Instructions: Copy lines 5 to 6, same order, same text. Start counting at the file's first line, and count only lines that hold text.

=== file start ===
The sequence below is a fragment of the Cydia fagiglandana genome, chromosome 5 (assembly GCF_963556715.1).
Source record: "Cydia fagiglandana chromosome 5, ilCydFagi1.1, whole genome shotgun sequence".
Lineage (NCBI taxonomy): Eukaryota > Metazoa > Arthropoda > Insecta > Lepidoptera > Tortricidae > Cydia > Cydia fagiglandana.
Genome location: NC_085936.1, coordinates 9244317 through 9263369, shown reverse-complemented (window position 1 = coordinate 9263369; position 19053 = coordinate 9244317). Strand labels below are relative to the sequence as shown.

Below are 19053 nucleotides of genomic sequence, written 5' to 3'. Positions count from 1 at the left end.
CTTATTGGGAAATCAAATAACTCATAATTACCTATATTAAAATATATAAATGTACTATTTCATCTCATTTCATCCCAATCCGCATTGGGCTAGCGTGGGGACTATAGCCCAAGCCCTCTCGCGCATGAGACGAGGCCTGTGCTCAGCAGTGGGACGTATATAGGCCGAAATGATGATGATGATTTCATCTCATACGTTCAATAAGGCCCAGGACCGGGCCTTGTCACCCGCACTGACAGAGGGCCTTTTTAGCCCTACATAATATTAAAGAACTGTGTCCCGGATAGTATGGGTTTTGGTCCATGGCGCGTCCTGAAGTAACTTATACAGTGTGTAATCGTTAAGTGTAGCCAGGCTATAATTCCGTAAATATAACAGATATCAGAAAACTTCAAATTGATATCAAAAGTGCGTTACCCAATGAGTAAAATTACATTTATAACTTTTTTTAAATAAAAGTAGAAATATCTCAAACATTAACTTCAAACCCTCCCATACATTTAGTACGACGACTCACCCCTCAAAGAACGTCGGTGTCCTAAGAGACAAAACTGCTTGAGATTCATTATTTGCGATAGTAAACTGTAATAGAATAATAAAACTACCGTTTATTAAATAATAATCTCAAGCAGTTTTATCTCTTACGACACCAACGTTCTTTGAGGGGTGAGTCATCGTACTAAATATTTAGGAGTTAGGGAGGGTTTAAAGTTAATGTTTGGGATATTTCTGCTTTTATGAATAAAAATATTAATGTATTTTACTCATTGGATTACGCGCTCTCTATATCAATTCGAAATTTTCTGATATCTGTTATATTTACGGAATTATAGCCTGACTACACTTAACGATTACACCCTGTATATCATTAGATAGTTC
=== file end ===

Below are 19053 nucleotides of genomic sequence, written 5' to 3'. Positions count from 1 at the left end.
CTTATTGGGAAATCAAATAACTCATAATTACCTATATTAAAATATATAAATGTACTATTTCATCTCATTTCATCCCAATCCGCATTGGGCTAGCGTGGGGACTATAGCCCAAGCCCTCTCGCGCATGAGACGAGGCCTGTGCTCAGCAGTGGGACGTATATAGGCCGAAATGATGATGATGATTTCATCTCATACGTTCAATAAGGCCCAGGACCGGGCCTTGTCACCCGCACTGACAGAGGGCCTTTTTAGCCCTACATAATATTAAAGAACTGTGTCCCGGATAGTATGGGTTTTGGTCCATGGCGCGTCCTGAAGTAACTTATACAGTGTGTAATCGTTAAGTGTAGCCAGGCTATAATTCCGTAAATATAACAGATATCAGAAAACTTCAAATTGATATCAAAAGTGCGTTACCCAATGAGTAAAATTACATTTATAACTTTTTTTAAATAAAAGTAGAAATATCTCAAACATTAACTTCAAACCCTCCCATACATTTAGTACGACGACTCACCCCTCAAAGAACGTCGGTGTCCTAAGAGACAAAACTGCTTGAGATTCATTATTTGCGATAGTAAACTGTAATAGAATAATAAAACTACCGTTTATTAAATAATAATCTCAAGCAGTTTTATCTCTTACGACACCAACGTTCTTTGAGGGGTGAGTCATCGTACTAAATATTTAGGAGTTAGGGAGGGTTTAAAGTTAATGTTTGGGATATTTCTGCTTTTATGAATAAAAATATTAATGTATTTTACTCATTGGATTACGCGCTCTCTATATCAATTCGAAATTTTCTGATATCTGTTATATTTACGGAATTATAGCCTGACTACACTTAACGATTACACCCTGTATATCATTAGATAGTTC